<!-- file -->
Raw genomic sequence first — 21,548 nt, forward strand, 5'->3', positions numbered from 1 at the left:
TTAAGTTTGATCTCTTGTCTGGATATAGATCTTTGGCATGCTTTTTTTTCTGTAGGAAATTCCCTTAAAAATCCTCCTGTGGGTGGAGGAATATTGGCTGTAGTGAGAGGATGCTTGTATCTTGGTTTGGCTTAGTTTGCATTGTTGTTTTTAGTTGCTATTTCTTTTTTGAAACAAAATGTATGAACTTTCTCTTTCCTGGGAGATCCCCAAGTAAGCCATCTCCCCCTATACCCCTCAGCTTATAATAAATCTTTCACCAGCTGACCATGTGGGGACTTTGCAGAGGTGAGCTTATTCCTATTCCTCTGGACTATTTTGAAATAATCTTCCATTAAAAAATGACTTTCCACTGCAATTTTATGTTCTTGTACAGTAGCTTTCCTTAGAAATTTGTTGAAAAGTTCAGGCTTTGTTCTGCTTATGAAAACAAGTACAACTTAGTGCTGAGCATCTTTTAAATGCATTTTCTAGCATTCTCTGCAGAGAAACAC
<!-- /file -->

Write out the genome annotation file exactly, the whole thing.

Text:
Raw genomic sequence first — 21,548 nt, forward strand, 5'->3', positions numbered from 1 at the left:
TTAAGTTTGATCTCTTGTCTGGATATAGATCTTTGGCATGCTTTTTTTTCTGTAGGAAATTCCCTTAAAAATCCTCCTGTGGGTGGAGGAATATTGGCTGTAGTGAGAGGATGCTTGTATCTTGGTTTGGCTTAGTTTGCATTGTTGTTTTTAGTTGCTATTTCTTTTTTGAAACAAAATGTATGAACTTTCTCTTTCCTGGGAGATCCCCAAGTAAGCCATCTCCCCCTATACCCCTCAGCTTATAATAAATCTTTCACCAGCTGACCATGTGGGGACTTTGCAGAGGTGAGCTTATTCCTATTCCTCTGGACTATTTTGAAATAATCTTCCATTAAAAAATGACTTTCCACTGCAATTTTATGTTCTTGTACAGTAGCTTTCCTTAGAAATTTGTTGAAAAGTTCAGGCTTTGTTCTGCTTATGAAAACAAGTACAACTTAGTGCTGAGCATCTTTTAAATGCATTTTCTAGCATTCTCTGCAGAGAAACAC